Biden: Trump not pressuring Ukraine on reforms, Minsk accords – media
Joe Biden, the U.S. vice president under Barack Obama, has praised a White House decision to supply Ukraine with more lethal weaponry, but also suggested that weaker U.S. policy toward Kyiv was leading to backsliding on crucial anti-corruption reforms, according to Radio Free Europe / Radio Liberty (RFE/RL).
Biden, who was the Obama administration's point person on Ukraine, called Kurt Volker, the special envoy for Ukraine appointed by President Donald Trump, a "solid, solid guy," RFE/RL said.
Read alsoVOA: U.S. special envoy for Ukraine confirms Russia talksBut Biden said Volker hasn't been given enough authority to be tougher on Ukraine's leadership, not only on corruption but also implementing the Minsk accords, the framework deal reached with Russia, Ukraine, France, and Germany to end the conflict.
Volker is "a solid, solid guy. But Kurt, to the best of my knowledge, does not have the authority, or the ability, to go in and say, 'If you don't straighten this up, you're out of here,'" Biden said.
Biden made the comments January 23 in an appearance at the Council on Foreign Relations in Washington.
The United States has been a stalwart supporter of Ukraine since 2013 when a series of street protests over closer integration with Europe evolved into a major confrontation with President Viktor Yanukovych, culminating in his ouster in February 2014.
The Obama administration imposed economic sanctions for Moscow's annexation of Ukraine's Crimean Peninsula and for its support of separatists in the war with Ukrainian forces that has killed more than 10,000 people in eastern Ukraine since April 2014.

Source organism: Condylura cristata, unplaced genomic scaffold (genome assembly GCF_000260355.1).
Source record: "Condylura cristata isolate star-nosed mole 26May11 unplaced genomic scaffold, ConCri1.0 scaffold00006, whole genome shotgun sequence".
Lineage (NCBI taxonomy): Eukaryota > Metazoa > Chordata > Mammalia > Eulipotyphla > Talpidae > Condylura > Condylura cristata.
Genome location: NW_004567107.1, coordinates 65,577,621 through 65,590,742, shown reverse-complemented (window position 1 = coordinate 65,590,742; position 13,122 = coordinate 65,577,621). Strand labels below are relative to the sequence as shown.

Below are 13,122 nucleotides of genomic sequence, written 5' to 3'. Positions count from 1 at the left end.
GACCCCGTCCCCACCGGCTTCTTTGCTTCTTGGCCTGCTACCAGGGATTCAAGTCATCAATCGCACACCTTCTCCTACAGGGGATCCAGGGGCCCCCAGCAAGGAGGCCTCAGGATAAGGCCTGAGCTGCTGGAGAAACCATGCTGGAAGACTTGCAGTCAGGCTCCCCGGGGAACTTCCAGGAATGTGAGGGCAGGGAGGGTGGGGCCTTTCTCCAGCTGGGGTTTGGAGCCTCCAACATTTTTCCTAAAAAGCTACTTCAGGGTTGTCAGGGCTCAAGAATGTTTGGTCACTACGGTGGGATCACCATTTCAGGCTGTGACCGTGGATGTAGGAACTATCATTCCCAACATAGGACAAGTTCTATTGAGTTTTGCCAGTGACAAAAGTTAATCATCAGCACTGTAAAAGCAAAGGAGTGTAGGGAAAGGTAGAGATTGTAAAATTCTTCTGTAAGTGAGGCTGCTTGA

But Washington has also struggled to push Yanukovych's successor, Petro Poroshenko, to institute major governmental reforms and clean up the country's endemic corruption.
Biden said he and other administration officials had to work hard to persuade European leaders to go along with U.S. sanctions on Russia.
"If, in fact, you do not show progress in terms of corruption, we are not going to be able to hold the rest of Europe on these sanctions," Biden said he told Ukrainian leaders. "And Russia is not going to roll across the line and take over the rest of the country with tanks. What they're going to do is take your economy over, and you're going to be absolutely buried. It's going to be done. And that's when it's all going to all go to hell."
"There is no pressure that I'm aware of… on the present leadership in Ukraine to hold them together" on implementing the Minsk accords, he said. "We were moving in that direction, but it now looks like the pressure is off and it requires day-to-day-to-day" reinforcement.
Neither Volker nor his advisers responded immediately to an e-mail seeking comment from RFE/RL.
The Trump administration policy toward Ukraine had been in doubt early on in his presidency, amid Trump's repeated calls for a more conciliatory approach toward Russia. During the 2016 election campaign, the Republican Party platform was reportedly changed to water down U.S. support for Kyiv.
However, with Congress and key national security officials showing strong backing for Ukraine, the Trump White House has largely continued his predecessor's policies.
Last year, the White House signaled it was moving forward on a long-delayed plan to supply Ukraine with more advanced weaponry, to bolster its forces fighting Russian-backed separatists.